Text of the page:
INNER GROWTH FOR SOCIAL CHANGE
IF WE GET CLOSER TO OUR EXTENDED SELF WE CAN FEEL MORE CONFIDENT AND CONNECTED IN A BROADER SENSE.
By Catalina Cock Duque
Building a peaceful, democratic and inclusive country is a long term challenge which requires systemic changes to face the roots of our problems. Such changes imply transformations in politics, power, relationships, attitudes and values. In order to achieve this, alliances between the public, private and social sectors are necessary, as well as between leaders with diverse approaches who can support alliances to adopt new ways of doing things.
This may sound obvious, but working with different actors can be difficult. For instance, the building of trust is a great challenge and, as has been expressed by Katherine Milligan and Nicole Schwab in their article “The Inner Path to Become a Systems Entrepreneur”, competition over financial resources for social investment discourage collaboration, and there could be rivalries over who gets the credit within a coalition around a specific issue. How to cultivate a context where egos can be left aside, and the common interest comes before individual interest? Such question must be answered in order to achieve structural changes.
There is increasing evidence that the inner condition of a leader is crucial to achieve meaningful changes, and that it can be cultivated through a path leading to greater awareness of oneself and to inner well-being. Along the same line, great names in the field of social entrepreneurship such as Skoll, Synergos, Ashoka and Schwab Foundation, are promoting a global movement, through their “Wellbeing Project”, to support inner growth as an essential aspect of social change.
There are many options to advance along an inner path, including a deep process of self-knowledge. Getting to know ourselves in all our dimensions allows us to project our greater strengths and to work on our weaknesses. The mere fact of becoming aware of the latter may allow us greater control over our emotions, such as fear or anger, which in turn may undermine confidence and hamper the building of bridges between different sectors. Through inner work, confidence in oneself may be developed, as well as the ability to listen, empathize and follow your intuition, among other crucial skills in the construction of common projects departing from difference.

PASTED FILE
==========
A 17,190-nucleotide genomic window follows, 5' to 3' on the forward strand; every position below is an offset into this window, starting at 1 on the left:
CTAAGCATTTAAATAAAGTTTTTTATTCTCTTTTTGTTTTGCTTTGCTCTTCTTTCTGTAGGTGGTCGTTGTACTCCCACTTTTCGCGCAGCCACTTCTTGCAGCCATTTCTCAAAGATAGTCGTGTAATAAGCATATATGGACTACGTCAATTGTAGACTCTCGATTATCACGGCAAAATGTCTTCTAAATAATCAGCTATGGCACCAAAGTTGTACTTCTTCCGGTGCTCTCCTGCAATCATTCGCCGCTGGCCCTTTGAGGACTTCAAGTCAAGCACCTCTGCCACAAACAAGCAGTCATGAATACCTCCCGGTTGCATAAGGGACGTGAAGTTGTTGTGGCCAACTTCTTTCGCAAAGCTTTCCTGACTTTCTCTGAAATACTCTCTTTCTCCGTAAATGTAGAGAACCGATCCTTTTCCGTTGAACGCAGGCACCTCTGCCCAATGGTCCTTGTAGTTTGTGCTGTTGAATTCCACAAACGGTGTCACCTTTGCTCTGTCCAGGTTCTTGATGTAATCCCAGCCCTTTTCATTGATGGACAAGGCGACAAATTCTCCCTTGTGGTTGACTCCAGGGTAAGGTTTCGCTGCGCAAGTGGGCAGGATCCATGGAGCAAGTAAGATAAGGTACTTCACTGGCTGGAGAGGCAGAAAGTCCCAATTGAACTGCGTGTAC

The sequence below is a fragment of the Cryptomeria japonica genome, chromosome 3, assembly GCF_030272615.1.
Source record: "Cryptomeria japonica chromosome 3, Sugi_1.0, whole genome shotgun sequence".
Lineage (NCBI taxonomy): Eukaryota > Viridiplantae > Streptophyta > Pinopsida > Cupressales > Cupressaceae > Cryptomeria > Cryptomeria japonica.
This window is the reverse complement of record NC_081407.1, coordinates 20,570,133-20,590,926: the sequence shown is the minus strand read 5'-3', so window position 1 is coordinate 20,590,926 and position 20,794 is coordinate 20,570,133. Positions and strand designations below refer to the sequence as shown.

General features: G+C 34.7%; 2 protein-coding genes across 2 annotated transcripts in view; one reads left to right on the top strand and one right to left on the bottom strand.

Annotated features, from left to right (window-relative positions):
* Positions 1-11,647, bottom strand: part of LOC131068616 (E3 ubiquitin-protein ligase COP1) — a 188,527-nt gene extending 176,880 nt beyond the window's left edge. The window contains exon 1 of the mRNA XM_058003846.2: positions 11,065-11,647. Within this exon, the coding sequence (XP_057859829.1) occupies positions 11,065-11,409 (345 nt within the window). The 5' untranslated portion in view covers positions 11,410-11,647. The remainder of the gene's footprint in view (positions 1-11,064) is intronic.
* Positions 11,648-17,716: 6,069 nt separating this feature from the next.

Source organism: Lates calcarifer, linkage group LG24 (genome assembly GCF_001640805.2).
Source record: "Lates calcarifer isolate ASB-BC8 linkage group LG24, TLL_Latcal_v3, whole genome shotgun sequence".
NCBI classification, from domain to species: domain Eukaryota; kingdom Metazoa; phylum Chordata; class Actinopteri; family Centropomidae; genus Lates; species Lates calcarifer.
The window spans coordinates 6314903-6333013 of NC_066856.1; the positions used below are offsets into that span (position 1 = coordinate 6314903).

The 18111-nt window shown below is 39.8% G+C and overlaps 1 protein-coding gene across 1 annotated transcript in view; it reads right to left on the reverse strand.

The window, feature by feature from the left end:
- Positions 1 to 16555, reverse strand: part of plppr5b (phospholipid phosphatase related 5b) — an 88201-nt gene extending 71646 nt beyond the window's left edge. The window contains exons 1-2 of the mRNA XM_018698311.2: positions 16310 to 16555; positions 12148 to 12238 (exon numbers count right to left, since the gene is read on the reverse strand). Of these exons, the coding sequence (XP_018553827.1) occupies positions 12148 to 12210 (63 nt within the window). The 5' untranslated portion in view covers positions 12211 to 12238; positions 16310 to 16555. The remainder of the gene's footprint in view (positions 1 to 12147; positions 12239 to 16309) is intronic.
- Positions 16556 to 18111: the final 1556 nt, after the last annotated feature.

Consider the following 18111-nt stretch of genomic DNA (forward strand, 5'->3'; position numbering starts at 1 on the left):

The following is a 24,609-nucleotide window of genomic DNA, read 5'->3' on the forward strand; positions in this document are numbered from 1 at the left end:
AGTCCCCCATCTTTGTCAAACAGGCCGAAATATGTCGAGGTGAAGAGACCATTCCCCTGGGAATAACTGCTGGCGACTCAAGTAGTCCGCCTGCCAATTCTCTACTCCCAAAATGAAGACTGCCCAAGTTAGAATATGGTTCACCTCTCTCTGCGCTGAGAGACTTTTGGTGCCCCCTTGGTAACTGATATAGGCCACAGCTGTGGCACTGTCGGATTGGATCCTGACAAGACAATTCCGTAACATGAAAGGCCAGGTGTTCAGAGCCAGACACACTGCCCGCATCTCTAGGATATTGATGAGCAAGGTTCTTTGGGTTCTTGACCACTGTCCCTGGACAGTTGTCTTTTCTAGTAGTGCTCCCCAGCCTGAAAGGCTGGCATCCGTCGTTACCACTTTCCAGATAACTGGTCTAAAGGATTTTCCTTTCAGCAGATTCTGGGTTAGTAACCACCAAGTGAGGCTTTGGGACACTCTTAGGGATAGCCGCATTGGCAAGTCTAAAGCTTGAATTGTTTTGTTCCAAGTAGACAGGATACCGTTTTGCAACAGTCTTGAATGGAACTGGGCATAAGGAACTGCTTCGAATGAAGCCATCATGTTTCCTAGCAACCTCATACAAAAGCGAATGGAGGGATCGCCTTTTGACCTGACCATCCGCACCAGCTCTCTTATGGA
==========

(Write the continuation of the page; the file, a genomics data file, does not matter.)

Investing in the inner well-being of leaders is a way to support the sustainability of their initiatives, or, is it possible for a leader to reach his or her maximum potential when emotional health is at risk or human relations are weak? Will it be possible for his or her impact and leadership to prevail in the long term? I don’t think so. When people invest in their personal well-being, when their deeper purpose is clear, when their greater inner connection is achieved, they reach their extended-self or their greater-self; according to Peggy Dulany, founder of Synergos, such people have an open heart, which can feel gratefulness and access more creativity; they are connected with a greater whole, they know who they are and they like who they are.
If we get closer to our extended self we can feel more confident and connected in a broader sense, and thus explore our maximum potential as human beings. This is crucial to building high potential teams, networks and movements, to overcoming egos and personal interests, and to understanding the complexity of our reality from different perspectives. Only by advancing along our individual path, will we be able to advance in the political, economic, social and cultural changes Colombia requires to build a fairer, more peaceful and inclusive society.
We are thrilled to start exploring the issue of inner wellbeing in the field of social change more broadly – looking at “how are we doing?” – together with impact hub and the ford foundation, who are two key anchors within this 6-month survey process.
“Work, Life, Social Enterprise: Where’s the Boundary?” on 25 January 2017 brought together social entrepreneurs, support organisations and academics to consider the implications of digital technologies for social entrepreneurs’ work-life boundaries.
I spent last week at the Esalen Institute, at something called the Well-Being project, which I was introduced to through World Economic Forum.
“Our project started with research—deep conversations with people working for and leading social change.”